And so what they did here, as you see it’s just one email with dynamic content both in the header portion and in that footer sort of area. So, you know, Nashville and Orlando have different games. So immediately when I get this automated emails thanking me for playing, I have a unique code, I have a Book Now button. And the only variable in this experience, in this test is just to see that if we send it based on location, does it increase bookings? And lo and behold, once implemented, they’ve now counted around 200 new, you know, bookings versus zero repeat bookings just from having done this test. And again, it’s a variable that…it’s just simply segmenting. You know, a lot of people think testing is like typing in some algorithm and doing math, and really, it’s just, “Hey, see where I am. Send me content that’s gonna visually make sense to me.”
Emma: Yeah. And the timing here, so when we initially set this up, it was on our automation platform. It was sending out at midnight, Pacific Time, that was fixed. If you’re an Emma client, I always say, read those in the emails that are sending out, there are so many new product updates and new features and fun stuff happening but as soon as that happened, Elizabeth went in and changed it to actually be on a delay. So we’re sending in the morning and they saw a 7% increase in their open rates there, which is awesome.
Jamie: Perfect. Yeah, it’s a good one. And, you know, also location-based, just a really brief story here. Elizabeth also worked really closely with Canyon Ranch, which is a luxury resort. And so a really cool thing for them is that they have a West Coast location, East Coast location, and they were just sending once a year via Outlook. So they had no data, they had no way of knowing opens, clicks, any sort of metrics, and it took a little bit of convincing, but Elizabeth said, “Hey, at least if you send this out of Emma you’re gonna have some data.”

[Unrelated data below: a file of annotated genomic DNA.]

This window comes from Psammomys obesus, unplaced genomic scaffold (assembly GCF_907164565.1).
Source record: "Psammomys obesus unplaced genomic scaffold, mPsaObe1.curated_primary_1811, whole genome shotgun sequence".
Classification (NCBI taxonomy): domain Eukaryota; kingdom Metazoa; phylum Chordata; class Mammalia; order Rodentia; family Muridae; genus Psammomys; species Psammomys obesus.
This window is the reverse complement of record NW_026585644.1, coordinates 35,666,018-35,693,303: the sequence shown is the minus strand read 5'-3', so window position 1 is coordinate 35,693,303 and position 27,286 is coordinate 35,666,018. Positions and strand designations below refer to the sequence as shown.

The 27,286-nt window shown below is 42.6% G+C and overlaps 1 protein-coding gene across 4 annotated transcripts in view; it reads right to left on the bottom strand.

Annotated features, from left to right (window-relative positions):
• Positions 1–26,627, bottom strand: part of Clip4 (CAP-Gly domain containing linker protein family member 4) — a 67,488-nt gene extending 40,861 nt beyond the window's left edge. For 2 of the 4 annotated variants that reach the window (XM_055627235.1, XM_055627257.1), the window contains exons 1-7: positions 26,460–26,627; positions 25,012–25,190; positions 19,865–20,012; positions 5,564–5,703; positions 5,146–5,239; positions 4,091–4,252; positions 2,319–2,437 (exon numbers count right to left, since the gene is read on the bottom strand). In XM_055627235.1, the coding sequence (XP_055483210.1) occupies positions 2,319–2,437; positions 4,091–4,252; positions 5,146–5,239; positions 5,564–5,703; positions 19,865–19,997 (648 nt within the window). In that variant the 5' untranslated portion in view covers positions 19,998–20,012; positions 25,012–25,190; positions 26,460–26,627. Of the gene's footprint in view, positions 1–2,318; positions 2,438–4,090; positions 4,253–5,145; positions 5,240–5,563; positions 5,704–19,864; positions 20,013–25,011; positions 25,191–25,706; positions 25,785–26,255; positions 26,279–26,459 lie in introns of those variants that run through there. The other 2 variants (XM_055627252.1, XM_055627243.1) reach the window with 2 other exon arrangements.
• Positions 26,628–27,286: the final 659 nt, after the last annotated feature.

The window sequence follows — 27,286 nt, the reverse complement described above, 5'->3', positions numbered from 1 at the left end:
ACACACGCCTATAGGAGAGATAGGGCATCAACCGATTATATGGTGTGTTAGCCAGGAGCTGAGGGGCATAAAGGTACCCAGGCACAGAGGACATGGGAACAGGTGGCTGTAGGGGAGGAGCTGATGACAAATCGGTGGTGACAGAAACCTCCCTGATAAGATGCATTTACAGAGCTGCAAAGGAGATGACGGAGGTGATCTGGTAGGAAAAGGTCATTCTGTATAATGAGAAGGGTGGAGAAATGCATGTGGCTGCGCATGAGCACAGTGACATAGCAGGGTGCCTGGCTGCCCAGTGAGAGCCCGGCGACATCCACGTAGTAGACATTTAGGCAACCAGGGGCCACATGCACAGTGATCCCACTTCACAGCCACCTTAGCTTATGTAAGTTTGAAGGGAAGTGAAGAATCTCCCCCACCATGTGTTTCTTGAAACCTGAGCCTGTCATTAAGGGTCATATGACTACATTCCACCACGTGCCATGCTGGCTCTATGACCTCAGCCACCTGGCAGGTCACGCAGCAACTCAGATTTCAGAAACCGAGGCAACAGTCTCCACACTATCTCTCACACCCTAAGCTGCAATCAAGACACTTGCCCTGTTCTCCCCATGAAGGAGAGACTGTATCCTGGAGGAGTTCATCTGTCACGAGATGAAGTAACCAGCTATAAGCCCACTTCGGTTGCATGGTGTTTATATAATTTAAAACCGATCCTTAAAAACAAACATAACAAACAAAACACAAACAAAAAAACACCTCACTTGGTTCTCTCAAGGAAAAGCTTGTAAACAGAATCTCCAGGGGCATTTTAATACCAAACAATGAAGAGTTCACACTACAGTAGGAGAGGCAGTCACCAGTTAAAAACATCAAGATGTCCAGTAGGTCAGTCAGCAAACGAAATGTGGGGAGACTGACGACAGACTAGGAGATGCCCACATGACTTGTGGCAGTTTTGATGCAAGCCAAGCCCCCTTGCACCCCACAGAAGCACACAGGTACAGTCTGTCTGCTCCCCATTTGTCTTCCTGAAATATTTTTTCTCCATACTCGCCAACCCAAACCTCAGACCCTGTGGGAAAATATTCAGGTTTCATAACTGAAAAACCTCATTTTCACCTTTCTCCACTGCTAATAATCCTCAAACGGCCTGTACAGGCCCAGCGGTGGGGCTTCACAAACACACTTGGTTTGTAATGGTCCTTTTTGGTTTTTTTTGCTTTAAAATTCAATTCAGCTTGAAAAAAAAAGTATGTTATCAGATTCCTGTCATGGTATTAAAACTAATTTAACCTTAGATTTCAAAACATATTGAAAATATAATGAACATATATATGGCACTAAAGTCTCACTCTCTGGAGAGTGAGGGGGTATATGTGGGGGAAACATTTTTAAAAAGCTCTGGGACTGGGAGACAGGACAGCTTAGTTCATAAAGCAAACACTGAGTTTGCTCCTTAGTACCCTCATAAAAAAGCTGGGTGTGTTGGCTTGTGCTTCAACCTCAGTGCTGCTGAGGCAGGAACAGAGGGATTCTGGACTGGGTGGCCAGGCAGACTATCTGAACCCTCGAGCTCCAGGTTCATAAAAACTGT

And so what they did is that they not only segmented by location, but then they took it a step further and segmented by prospect, how they visited one’s with a group, like a corporate event, and where they already a member that were up for renewal, and so not only did they segment by location but they really wanted to segment by that life cycle simultaneously. So when we say test one thing at a time, really, hear what they’re testing is one thing. It’s the segmentation, but they are breaking people into some different groups.